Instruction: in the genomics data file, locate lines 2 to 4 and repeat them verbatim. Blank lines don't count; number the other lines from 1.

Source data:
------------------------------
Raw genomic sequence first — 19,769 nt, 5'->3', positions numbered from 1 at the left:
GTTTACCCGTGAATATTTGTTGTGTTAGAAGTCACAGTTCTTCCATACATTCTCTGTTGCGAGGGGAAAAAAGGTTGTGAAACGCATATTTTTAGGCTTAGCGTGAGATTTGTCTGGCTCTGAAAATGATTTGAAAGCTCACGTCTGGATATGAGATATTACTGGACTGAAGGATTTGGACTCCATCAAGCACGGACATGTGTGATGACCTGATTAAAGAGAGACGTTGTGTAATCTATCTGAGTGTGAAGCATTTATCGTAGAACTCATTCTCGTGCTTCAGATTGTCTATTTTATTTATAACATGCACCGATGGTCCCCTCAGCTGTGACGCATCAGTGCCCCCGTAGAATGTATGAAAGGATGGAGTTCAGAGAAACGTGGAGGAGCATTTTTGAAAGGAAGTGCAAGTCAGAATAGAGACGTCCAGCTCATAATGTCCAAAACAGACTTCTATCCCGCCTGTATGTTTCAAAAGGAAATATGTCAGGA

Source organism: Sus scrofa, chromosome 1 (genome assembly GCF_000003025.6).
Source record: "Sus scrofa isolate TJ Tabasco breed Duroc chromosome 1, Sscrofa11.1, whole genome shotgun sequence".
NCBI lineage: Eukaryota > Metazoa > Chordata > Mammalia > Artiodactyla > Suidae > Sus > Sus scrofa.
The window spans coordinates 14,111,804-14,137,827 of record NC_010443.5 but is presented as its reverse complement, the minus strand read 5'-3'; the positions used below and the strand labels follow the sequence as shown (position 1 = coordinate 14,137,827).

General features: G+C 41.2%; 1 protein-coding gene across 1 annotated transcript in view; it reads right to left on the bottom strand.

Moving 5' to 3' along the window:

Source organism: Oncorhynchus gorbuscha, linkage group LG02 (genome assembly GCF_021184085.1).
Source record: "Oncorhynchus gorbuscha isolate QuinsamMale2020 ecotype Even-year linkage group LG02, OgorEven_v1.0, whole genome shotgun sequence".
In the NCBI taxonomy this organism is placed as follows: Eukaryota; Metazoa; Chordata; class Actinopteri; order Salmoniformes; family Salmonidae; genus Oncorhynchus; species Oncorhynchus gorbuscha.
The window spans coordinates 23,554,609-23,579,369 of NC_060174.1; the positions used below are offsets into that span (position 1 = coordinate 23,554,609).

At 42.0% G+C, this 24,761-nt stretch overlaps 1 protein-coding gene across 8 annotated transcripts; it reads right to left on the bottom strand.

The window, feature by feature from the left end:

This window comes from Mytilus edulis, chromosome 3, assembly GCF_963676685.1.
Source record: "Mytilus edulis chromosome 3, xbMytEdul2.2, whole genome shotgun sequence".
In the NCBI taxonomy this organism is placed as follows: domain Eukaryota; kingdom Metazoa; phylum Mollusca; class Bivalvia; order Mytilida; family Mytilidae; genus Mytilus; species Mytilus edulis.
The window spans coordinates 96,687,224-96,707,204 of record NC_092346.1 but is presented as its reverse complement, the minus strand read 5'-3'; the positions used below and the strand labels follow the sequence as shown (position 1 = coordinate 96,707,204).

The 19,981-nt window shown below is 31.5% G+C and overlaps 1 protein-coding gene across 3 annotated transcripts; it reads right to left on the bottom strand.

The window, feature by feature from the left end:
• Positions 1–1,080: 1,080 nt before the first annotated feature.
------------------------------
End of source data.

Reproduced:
GTTTACCCGTGAATATTTGTTGTGTTAGAAGTCACAGTTCTTCCATACATTCTCTGTTGCGAGGGGAAAAAAGGTTGTGAAACGCATATTTTTAGGCTTAGCGTGAGATTTGTCTGGCTCTGAAAATGATTTGAAAGCTCACGTCTGGATATGAGATATTACTGGACTGAAGGATTTGGACTCCATCAAGCACGGACATGTGTGATGACCTGATTAAAGAGAGACGTTGTGTAATCTATCTGAGTGTGAAGCATTTATCGTAGAACTCATTCTCGTGCTTCAGATTGTCTATTTTATTTATAACATGCACCGATGGTCCCCTCAGCTGTGACGCATCAGTGCCCCCGTAGAATGTATGAAAGGATGGAGTTCAGAGAAACGTGGAGGAGCATTTTTGAAAGGAAGTGCAAGTCAGAATAGAGACGTCCAGCTCATAATGTCCAAAACAGACTTCTATCCCGCCTGTATGTTTCAAAAGGAAATATGTCAGGA

Source organism: Sus scrofa, chromosome 1 (genome assembly GCF_000003025.6).
Source record: "Sus scrofa isolate TJ Tabasco breed Duroc chromosome 1, Sscrofa11.1, whole genome shotgun sequence".